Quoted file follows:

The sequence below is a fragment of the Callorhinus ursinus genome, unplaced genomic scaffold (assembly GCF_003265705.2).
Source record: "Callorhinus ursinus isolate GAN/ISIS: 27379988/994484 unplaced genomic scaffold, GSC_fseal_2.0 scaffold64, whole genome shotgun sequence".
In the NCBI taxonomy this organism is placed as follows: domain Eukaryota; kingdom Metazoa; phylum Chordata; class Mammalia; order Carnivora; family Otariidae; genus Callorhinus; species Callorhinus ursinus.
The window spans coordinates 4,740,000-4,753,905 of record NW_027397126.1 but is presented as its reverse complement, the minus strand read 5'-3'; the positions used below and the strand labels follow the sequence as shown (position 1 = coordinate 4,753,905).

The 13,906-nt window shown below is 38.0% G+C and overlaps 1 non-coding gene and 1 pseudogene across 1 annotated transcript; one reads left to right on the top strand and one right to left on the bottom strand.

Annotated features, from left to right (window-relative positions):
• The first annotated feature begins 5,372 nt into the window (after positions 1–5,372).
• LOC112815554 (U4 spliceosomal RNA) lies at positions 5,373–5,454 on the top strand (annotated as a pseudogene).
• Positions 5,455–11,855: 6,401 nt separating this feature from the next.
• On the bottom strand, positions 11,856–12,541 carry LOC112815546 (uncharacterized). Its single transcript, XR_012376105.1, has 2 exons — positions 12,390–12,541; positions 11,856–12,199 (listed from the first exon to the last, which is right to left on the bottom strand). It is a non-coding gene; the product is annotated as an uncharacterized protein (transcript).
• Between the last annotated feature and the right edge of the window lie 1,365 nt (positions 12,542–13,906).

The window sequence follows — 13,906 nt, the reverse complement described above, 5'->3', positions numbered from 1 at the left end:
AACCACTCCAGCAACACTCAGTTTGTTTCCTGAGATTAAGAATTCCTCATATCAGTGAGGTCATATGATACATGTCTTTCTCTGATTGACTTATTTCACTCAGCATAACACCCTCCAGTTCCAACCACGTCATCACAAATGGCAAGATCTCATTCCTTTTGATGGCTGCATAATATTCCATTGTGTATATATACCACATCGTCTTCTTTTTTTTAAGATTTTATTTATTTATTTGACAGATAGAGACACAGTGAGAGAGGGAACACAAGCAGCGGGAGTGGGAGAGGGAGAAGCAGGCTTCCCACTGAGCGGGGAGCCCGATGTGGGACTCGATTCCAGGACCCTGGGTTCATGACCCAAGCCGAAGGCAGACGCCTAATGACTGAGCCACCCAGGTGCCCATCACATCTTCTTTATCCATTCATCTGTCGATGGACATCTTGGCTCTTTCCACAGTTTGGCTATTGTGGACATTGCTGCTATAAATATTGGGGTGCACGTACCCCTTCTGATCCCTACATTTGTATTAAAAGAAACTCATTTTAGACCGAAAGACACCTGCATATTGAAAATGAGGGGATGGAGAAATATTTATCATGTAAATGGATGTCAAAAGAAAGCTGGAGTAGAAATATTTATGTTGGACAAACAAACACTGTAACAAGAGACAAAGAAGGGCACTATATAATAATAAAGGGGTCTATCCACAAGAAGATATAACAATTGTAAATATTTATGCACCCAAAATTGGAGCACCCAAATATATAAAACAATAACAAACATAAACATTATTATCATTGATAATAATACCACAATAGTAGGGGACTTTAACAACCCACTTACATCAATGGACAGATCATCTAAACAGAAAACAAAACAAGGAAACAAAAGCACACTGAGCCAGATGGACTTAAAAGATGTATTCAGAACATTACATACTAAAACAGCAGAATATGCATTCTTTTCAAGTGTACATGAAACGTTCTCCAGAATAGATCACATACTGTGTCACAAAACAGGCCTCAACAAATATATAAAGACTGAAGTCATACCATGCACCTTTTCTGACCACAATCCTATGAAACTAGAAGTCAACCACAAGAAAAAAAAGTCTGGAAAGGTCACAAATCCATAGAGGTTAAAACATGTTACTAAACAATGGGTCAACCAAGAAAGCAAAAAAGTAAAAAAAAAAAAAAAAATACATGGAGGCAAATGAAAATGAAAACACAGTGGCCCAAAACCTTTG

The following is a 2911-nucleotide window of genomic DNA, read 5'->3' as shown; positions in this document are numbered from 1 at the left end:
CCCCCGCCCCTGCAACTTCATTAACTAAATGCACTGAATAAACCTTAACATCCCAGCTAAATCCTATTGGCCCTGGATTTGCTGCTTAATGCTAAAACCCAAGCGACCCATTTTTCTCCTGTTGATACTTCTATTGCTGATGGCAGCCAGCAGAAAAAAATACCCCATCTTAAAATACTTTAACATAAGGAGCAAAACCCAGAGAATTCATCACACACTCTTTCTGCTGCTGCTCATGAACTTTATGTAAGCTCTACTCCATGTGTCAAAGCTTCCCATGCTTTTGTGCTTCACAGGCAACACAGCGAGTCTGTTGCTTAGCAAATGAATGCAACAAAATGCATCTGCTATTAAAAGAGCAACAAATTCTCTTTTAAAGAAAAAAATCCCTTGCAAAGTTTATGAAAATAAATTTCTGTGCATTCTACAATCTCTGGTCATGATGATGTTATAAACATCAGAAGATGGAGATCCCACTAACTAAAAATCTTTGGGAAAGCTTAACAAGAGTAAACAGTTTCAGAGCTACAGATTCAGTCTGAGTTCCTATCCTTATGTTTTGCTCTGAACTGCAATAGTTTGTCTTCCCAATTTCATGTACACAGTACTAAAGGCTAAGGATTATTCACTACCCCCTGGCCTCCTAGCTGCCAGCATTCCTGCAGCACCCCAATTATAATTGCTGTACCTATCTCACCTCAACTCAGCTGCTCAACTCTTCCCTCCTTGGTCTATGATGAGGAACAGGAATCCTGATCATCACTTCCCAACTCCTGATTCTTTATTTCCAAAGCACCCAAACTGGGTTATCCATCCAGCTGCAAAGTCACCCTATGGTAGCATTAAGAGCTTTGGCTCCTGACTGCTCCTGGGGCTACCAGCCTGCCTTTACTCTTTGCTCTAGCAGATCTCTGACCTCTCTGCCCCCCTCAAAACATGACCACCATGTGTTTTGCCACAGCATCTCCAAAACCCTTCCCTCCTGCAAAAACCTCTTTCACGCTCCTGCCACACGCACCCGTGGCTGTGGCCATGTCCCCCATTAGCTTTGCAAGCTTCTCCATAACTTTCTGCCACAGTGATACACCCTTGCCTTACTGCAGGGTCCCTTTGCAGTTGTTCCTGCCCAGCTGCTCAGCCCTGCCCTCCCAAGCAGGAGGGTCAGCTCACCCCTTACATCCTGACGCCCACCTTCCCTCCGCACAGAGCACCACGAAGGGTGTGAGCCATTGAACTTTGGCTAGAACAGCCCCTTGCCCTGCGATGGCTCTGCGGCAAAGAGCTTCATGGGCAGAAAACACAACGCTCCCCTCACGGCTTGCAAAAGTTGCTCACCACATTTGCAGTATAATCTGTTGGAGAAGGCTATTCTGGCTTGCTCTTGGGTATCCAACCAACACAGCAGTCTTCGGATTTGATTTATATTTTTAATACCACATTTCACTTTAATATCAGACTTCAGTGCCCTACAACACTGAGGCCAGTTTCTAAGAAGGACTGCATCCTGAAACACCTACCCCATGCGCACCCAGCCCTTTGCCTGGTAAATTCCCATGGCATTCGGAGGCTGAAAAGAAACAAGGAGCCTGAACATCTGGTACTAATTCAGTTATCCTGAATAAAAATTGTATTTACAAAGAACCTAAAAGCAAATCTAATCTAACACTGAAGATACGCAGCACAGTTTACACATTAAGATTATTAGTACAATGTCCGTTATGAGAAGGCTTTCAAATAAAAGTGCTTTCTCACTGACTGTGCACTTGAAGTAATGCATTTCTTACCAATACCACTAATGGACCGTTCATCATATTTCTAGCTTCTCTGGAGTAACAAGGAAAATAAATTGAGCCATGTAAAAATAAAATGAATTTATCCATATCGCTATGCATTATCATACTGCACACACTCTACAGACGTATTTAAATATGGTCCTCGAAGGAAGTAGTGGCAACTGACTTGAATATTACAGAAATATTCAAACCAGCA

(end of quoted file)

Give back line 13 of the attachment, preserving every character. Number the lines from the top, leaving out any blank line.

AACCACTCCAGCAACACTCAGTTTGTTTCCTGAGATTAAGAATTCCTCATATCAGTGAGGTCATATGATACATGTCTTTCTCTGATTGACTTATTTCACTCAGCATAACACCCTCCAGTTCCAACCACGTCATCACAAATGGCAAGATCTCATTCCTTTTGATGGCTGCATAATATTCCATTGTGTATATATACCACATCGTCTTCTTTTTTTTAAGATTTTATTTATTTATTTGACAGATAGAGACACAGTGAGAGAGGGAACACAAGCAGCGGGAGTGGGAGAGGGAGAAGCAGGCTTCCCACTGAGCGGGGAGCCCGATGTGGGACTCGATTCCAGGACCCTGGGTTCATGACCCAAGCCGAAGGCAGACGCCTAATGACTGAGCCACCCAGGTGCCCATCACATCTTCTTTATCCATTCATCTGTCGATGGACATCTTGGCTCTTTCCACAGTTTGGCTATTGTGGACATTGCTGCTATAAATATTGGGGTGCACGTACCCCTTCTGATCCCTACATTTGTATTAAAAGAAACTCATTTTAGACCGAAAGACACCTGCATATTGAAAATGAGGGGATGGAGAAATATTTATCATGTAAATGGATGTCAAAAGAAAGCTGGAGTAGAAATATTTATGTTGGACAAACAAACACTGTAACAAGAGACAAAGAAGGGCACTATATAATAATAAAGGGGTCTATCCACAAGAAGATATAACAATTGTAAATATTTATGCACCCAAAATTGGAGCACCCAAATATATAAAACAATAACAAACATAAACATTATTATCATTGATAATAATACCACAATAGTAGGGGACTTTAACAACCCACTTACATCAATGGACAGATCATCTAAACAGAAAACAAAACAAGGAAACAAAAGCACACTGAGCCAGATGGACTTAAAAGATGTATTCAGAACATTACATACTAAAACAGCAGAATATGCATTCTTTTCAAGTGTACATGAAACGTTCTCCAGAATAGATCACATACTGTGTCACAAAACAGGCCTCAACAAATATATAAAGACTGAAGTCATACCATGCACCTTTTCTGACCACAATCCTATGAAACTAGAAGTCAACCACAAGAAAAAAAAGTCTGGAAAGGTCACAAATCCATAGAGGTTAAAACATGTTACTAAACAATGGGTCAACCAAGAAAGCAAAAAAGTAAAAAAAAAAAAAAAAATACATGGAGGCAAATGAAAATGAAAACACAGTGGCCCAAAACCTTTG